Social media sites have provided companies of every size the ability to target and communicate with their customers much easier than ever before… Remaining consistent across all channels is a fundamental principle to actively connect and provide value to others. While these are only the first steps on the path to utilizing social media to its fullest potential, they are core concepts to understand and implement into your online branding strategy!

So, what do you think? What are issues you’re facing? What are some tips YOU can share with others?

- Grace

So, you just unwrapped that shiny new iPad here at the MRA Corporate Researchers Conference in Chicago eh? Now, you’re looking for reasons to cover it with fingerprints, but you just don’t know where to start? Here are a few of my favorites and why I like them. Start here and let me know what you think. Feel free to add your favorites in the comments!

  • Tweetdeck – Free – the main Twitter utility I use. You can keep multiple search columns going, send tweets, follow trends, shorten links, all in one! Use it! Start a search column for #MRX and #CRC2011 and you’re off to the races!
  • Facebook – It’s really not just for college and high-school friends anymore. Download, play with it and understand what it is really about. It is changing the communications industries and is changing the world of Marketing Research….forever!
  • CRC Conference App – It’s really good! (Plus you can see my goofy face on the cover)
  • Flipboard – Really great app for consuming content
  • Mashable – the number one news source for social media and new tech news, I start every day reading the top stories from Mashable
  • Evernote – The way I keep track of all of those in-the-moment insights and thoughts I would usually end up forgetting. Great clipping feature and really useful for things that you need to follow-up with later
  • Dropbox – The software I use for large file size transfer. Since you have a limited amount of space on your ipad, use Dropbox to store your files in the cloud until you need them.
  • GoodReader – My favorite app for reading PDFs….I think it is the best!
  • Outlook Web Access – Great way to keep up with your email on the go!
  • CNN – Obvious
  • Sportscenter – I am a sports addict
  • Huffington Post – great news source
  • New York Times – I don’t need to explain anything here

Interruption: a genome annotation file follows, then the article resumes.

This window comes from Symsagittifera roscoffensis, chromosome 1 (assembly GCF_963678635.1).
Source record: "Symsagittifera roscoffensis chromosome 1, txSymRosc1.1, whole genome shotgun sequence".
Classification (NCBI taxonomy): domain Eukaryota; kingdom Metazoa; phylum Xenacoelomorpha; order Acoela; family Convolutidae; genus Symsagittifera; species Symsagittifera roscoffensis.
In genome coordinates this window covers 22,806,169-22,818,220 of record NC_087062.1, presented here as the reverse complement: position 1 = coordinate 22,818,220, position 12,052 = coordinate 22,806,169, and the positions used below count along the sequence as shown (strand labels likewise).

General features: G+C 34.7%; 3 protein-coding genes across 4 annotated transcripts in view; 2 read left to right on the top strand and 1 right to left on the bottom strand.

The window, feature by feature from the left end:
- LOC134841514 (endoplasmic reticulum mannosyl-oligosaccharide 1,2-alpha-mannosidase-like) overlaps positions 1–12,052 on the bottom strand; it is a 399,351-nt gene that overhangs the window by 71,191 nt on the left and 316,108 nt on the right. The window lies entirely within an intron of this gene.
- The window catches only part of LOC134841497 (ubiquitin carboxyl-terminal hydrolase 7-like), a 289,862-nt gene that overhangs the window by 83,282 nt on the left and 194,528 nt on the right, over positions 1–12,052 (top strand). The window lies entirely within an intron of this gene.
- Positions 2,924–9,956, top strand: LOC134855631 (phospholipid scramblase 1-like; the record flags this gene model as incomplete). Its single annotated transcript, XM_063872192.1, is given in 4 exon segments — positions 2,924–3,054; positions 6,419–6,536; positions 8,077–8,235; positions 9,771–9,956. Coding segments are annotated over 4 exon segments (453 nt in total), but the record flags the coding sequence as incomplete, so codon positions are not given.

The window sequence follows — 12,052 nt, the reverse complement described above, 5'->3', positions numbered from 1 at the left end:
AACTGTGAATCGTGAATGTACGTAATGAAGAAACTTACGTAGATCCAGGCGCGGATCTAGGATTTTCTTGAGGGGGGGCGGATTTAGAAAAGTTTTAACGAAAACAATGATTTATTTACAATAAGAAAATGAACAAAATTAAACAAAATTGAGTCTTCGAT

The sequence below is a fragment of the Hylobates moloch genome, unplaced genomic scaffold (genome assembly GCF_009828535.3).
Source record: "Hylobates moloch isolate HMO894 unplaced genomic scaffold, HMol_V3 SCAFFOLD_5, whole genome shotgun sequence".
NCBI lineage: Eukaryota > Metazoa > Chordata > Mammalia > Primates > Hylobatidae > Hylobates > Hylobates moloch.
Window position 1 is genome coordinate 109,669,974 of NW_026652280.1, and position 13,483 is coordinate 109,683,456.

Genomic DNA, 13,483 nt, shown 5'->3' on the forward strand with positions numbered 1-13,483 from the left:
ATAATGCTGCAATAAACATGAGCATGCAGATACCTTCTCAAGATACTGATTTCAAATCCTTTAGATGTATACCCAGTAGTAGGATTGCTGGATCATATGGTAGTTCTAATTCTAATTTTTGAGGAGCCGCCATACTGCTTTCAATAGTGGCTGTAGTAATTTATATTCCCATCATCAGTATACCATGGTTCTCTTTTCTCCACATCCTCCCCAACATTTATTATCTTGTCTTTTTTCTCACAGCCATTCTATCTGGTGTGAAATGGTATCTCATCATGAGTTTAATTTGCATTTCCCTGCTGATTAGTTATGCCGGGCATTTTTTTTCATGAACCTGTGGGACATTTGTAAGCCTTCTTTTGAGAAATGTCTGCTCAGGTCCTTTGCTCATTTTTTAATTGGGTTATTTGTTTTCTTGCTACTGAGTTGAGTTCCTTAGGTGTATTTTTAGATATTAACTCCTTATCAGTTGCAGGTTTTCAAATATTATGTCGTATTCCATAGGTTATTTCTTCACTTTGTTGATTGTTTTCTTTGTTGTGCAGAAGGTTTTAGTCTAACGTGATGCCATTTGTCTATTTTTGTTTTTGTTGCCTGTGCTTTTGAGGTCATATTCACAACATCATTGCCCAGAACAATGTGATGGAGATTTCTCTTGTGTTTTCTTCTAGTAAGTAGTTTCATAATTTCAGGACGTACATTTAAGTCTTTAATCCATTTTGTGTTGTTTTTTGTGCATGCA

• Yelp – great for reviewing and looking at consumer insights about places!

What are your other favorites? Leave a comment with your favorites that I may have missed in the list! Enjoy the conference and don’t forget to say hello!!

Ben Smithee – (@SpychResearch on Twitter) or Find me on Facebook – http://www.facebook.com/BenjaminSmithee

I love baseball! If you know me personally, then you know how much I love baseball, to the extent I still play to this day on competitive baseball teams. 16 years ago, today, Cal Ripken Jr. set the record for most consecutive games played – 2,131. Pretty impressive!! There was a 22-minute standing ovation that voiced the appreciation of the fans in attendance that day – also impressive!

How often are you tempted to “phone it in” or decide to not show up and call in sick? As a researcher, you know how intense our schedules are, how easy it can be to catch a cold from flying on various planes, constantly changing climates, and germ-filled hotels (bedbugs anyone?). I learned from my mentor, Tim Ishii, while playing music professionally in college that you’re only as good as your last gig. Words that stick with me to this day.

How good was your last “gig”? Did you phone it in because the project was “just another day of toilet paper focus groups”, or the 29th IDI out of 30? Or, did you dial it up a notch and see if you could get even more from the research than you thought you could? We spend so much time in the marketing research industry talking about consistency, non-bias, etc., but how consistent do we strive to be personally? I am guilty of geeking out and being addicted to new learning, and I try to not harness it and let it go wild, but I’ll admit there have been times where I have felt like there was no new learning to be found. The funny thing is that it often turns out to be the most interesting interview of all!

Clients appreciate consistency. They like knowing that they can call on you and know exactly what to expect, and that you will give it your all each time, every time. This isn’t rocket science or new thinking, but something we must still constantly keep in mind. By game 2,131 I bet Cal Ripken Jr. had seen just about every single scenario that could possibly happen, but he still showed up. The even more impressive part is that he showed up ready to play and at the top of his game every time he stepped onto the field.

Would your clients give you the equivalent of a 22-minute standing ovation?

Quick video – http://es.pn/q1tQ6Q 

Have you visited the Spych Facebook Page ?

You can catch Tim Ishii and his sister, Leslie, as the opening keynote speakers at this year’s ESOMAR Qualitative Summit in Viena!

 

 

We’re on-site at the 2011 IIR Technology Driven Market Research Event here in Chicago this week!

John Snowden is out here with us, and we will be live-tweeting and video blogging on behalf of the Greenbook Blog, New Qual Blog, and IIR.

Look for updates from us with one on one interviews from attendees and speakers, and follow along with us by checking out the #TDMR hashtag.  Do you have any questions for any of the attendees or speakers?  What are you most excited about for the future of Market Research, specifically regarding technology?